While we do not have access to all off-MLS transaction data, as those occur outside of the BrightMLS system, we were able to analyze Office Exclusive data for the 2020 calendar year, which reflected 4,423 Office Exclusive records.
· Office Exclusives make up a small percentage of total transactions
· 2,799 or 63% ultimately ended up being promoted on-MLS
This was in 2020… when inventory shortage was a major issue, as it has been for quite some time now. And this was under the CCP-allowed Office Exclusive loophole.
Am I the only one who thinks 4,423 listings being held as Office Exclusives represents quite a sizable chunk of inventory? I know the study says it was a small percentage of the total, but in a low-inventory environment, 4,400 listings strikes me as quite a few. I can imagine the competitive advantage that gains for the brokerages who are engaging in Office Exclusive strategies.
Furthermore, the fact that 63% of those Office Exclusives ended up on-MLS strikes me as a mixed bag of sorts. I know BrightMLS would like to focus on the 63%, but I can’t help think about the 37% that did not end up on-MLS. So basically, one-third of the time you do an Office Exclusive, you can double end that within the same brokerage? (And likely that means within the same agent team….) That seems like a bad strategy to you? Because it seems like a great strategy to me.
Imagine that I had a consulting strategy that will double your commissions a third of the time. Um, that strategy represents a 66% increase in your GCI. Wouldn’t you want to call me to find out how to do such magic?
The downside? Supposedly it takes longer to do off-MLS:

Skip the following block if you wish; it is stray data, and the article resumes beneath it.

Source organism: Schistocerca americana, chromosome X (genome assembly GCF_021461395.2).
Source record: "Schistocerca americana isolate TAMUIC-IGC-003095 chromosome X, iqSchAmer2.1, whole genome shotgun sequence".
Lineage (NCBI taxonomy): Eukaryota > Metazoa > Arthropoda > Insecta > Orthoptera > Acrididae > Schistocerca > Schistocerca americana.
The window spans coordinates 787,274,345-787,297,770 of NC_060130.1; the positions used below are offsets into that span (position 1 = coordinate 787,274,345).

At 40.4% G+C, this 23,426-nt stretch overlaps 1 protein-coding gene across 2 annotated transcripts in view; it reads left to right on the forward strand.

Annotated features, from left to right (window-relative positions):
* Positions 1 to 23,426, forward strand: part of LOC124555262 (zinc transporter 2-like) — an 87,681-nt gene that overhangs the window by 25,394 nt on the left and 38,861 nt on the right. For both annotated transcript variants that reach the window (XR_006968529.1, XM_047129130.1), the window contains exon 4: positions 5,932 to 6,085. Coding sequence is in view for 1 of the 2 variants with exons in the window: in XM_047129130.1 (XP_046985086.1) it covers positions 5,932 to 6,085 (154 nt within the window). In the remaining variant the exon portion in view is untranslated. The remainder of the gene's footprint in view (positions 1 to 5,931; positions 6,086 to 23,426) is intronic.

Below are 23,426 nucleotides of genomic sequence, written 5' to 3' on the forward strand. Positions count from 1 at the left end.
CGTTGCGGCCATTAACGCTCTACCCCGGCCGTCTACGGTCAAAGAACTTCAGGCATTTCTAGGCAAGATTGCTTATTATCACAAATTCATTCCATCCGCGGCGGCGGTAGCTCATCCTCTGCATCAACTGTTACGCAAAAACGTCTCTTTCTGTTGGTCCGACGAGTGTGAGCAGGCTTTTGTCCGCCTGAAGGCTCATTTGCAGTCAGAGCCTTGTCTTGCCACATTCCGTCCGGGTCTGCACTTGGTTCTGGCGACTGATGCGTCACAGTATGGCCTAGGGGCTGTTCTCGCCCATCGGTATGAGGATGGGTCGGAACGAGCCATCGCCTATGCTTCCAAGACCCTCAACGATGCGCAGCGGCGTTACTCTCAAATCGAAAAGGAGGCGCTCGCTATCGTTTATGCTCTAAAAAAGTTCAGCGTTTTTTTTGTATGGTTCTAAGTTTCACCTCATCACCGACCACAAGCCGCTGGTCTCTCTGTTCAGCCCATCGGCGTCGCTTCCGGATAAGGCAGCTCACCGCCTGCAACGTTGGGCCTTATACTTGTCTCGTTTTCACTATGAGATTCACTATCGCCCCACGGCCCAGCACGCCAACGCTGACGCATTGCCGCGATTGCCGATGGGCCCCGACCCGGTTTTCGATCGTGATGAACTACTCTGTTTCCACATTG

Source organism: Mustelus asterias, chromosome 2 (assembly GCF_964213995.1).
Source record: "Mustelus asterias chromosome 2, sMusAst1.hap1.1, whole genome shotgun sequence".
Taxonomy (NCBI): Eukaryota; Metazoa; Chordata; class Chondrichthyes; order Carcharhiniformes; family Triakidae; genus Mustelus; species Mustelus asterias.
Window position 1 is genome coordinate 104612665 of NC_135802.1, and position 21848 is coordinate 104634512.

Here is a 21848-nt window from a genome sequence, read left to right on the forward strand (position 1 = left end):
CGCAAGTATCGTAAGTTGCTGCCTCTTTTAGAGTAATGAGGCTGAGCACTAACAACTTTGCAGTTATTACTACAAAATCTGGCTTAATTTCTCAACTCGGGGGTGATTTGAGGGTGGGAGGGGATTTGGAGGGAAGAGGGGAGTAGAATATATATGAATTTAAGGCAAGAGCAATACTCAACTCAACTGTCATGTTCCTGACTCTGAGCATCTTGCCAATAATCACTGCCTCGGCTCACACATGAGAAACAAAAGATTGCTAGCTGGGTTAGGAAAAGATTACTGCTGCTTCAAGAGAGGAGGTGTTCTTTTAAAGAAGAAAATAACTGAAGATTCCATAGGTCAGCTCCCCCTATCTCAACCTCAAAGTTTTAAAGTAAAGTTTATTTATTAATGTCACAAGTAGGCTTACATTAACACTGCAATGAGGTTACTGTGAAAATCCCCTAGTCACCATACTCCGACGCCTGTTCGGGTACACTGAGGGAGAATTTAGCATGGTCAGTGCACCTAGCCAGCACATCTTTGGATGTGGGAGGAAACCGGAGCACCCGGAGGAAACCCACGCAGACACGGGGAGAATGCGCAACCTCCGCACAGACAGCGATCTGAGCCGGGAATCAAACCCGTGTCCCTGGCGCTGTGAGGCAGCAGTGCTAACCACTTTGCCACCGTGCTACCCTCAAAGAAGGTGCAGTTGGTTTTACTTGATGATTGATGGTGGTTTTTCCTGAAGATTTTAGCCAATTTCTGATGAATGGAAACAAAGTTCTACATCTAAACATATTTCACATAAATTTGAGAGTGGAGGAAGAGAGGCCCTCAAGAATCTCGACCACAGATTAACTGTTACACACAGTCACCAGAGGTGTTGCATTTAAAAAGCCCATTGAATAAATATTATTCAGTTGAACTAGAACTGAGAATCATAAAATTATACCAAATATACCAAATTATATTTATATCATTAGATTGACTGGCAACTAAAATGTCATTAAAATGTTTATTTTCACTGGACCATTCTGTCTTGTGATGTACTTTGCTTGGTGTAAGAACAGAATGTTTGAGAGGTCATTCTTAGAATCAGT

Time Comparison Findings
Homes entered on the MLS from the start went under contract faster than properties that started as an office exclusive and then were marketed on the MLS. Listings promoted on-MLS from the start went under contract in an average of 11 days compared to Office-Exclusive listings that eventually ended up being promoted through the MLS, which took a combined average time of 31 days to get a contract.
Except that this is the 2/3 of Office Exclusives that didn’t sell off-MLS. So the agent/broker had 20 days to try and sell it privately, off-MLS. Once that period was done, then the agent listed it… and went under contract in 11 days… for a total of 31 days average vs. 11. Because once a property is on the MLS, it’s on the MLS, right? So there’s no reason why 123 Main Street that was previously an Office Exclusive would be treated any differently from 456 Jones Avenue.
Based on these findings, I think I’m prepared to declare that any brokerage who does not engage in Office Exclusives is engaging in suicidal tendencies. That broker is simply skipping over a 66% increase in GCI for… what exactly?